Feedback from carers and social care users on the draft eligibility criteria of Care Bill

Posted by on March 28, 2014 in Active & Supportive Communities, Home Page, Information & Advice, My Support My Money, Workforce | 0 comments

The Care and Support Alliance has recently published a report:

Facilitating the voice of disabled people and carers in the design of new eligibility systems proposed under the Care Bill: Feedback from carers and social care users on the draft eligibility criteria

Author: Richard Brady January

This report outlines the prominent themes and key findings from the research.

Key Findings

  • High quality social care is vital for the well-being of disabled adults of all ages with care needs. Explicit references to well-being in the regulations are essential in reflecting the importance of well-being in the Care Bill.
  • More clarity is needed on what is meant by ‘significant risk’, such as through illustrative examples in statutory guidance and training materials for assessors. Lack of additional clarity regarding the meaning of significant risk is highly likely to result in different interpretations being used across the country, increasing the disparity of provision.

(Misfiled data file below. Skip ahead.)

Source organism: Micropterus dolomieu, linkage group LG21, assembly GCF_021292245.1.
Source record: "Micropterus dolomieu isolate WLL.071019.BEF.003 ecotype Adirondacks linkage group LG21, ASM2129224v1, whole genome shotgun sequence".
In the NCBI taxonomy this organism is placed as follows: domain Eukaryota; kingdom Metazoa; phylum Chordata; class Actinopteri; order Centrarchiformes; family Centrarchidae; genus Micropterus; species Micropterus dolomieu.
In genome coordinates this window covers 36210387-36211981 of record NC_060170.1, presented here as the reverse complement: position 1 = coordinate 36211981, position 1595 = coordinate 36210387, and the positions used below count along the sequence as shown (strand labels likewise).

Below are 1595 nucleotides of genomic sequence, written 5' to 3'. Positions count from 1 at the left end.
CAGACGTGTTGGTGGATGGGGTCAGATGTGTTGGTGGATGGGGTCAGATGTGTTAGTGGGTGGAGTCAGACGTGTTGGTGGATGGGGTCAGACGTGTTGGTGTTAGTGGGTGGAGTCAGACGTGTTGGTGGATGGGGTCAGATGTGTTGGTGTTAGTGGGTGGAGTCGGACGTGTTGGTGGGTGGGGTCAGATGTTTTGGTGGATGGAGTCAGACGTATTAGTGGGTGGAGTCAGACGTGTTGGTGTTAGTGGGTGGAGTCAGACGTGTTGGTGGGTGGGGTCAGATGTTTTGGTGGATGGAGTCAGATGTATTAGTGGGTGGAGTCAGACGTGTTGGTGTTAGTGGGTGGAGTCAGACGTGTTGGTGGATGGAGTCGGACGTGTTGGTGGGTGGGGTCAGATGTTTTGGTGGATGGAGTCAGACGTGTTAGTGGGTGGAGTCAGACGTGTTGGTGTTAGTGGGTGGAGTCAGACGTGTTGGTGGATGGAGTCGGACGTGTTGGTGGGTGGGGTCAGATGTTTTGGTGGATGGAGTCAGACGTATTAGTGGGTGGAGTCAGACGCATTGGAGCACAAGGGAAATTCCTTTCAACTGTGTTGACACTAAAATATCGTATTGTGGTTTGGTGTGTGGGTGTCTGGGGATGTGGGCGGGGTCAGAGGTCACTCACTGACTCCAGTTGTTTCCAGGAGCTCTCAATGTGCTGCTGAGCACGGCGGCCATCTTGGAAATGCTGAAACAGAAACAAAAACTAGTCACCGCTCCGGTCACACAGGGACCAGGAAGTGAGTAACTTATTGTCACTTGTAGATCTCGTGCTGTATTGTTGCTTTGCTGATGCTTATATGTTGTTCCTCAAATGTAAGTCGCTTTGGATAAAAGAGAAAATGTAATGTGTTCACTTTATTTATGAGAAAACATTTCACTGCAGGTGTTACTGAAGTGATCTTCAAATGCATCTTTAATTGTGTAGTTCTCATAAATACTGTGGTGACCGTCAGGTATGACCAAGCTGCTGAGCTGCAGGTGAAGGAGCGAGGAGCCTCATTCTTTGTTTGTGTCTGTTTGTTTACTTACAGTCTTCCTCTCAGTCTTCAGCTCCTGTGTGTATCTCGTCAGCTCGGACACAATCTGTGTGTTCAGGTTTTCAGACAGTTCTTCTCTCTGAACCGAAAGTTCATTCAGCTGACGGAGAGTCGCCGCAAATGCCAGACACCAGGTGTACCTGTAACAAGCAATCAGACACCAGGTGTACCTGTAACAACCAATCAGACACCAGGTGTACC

• Definitions of personal care and household activities are broadly accurate, however key activities which impact on an adult’s mental well-being, such as communication and social interaction, are missing.
  • Mobility around the home is not accurately reflected in the regulations and should be made clearer.
  • Regulations should make reference to completing a task reliably, safely and consistently. This should also be taken into account in assessments.
  • Explicit reference to fluctuating needs in the regulations is positive. However, the language used is too vague – clear guidance for assessors is required.
  • The eligibility criteria need to consider how they can support the policy intention to intervene earlier, in order to prevent, reduce or delay needs from developing.
  • Social care user feedback on their experience of the assessment process is generally good. However local authorities need to provide better information about sources of alternative support when a person’s needs are deemed ineligible.
  • There is widespread concern about how the regulations will be interpreted, highlighting the need for clear guidance and training for assessors.
  • The need for specialist training for assessors should be taken into consideration when assessments are to be conducted with people with complex conditions or requiring specialist support.
  • Feedback on carers section is inconclusive – further research is required, including with child carers.

Read the report


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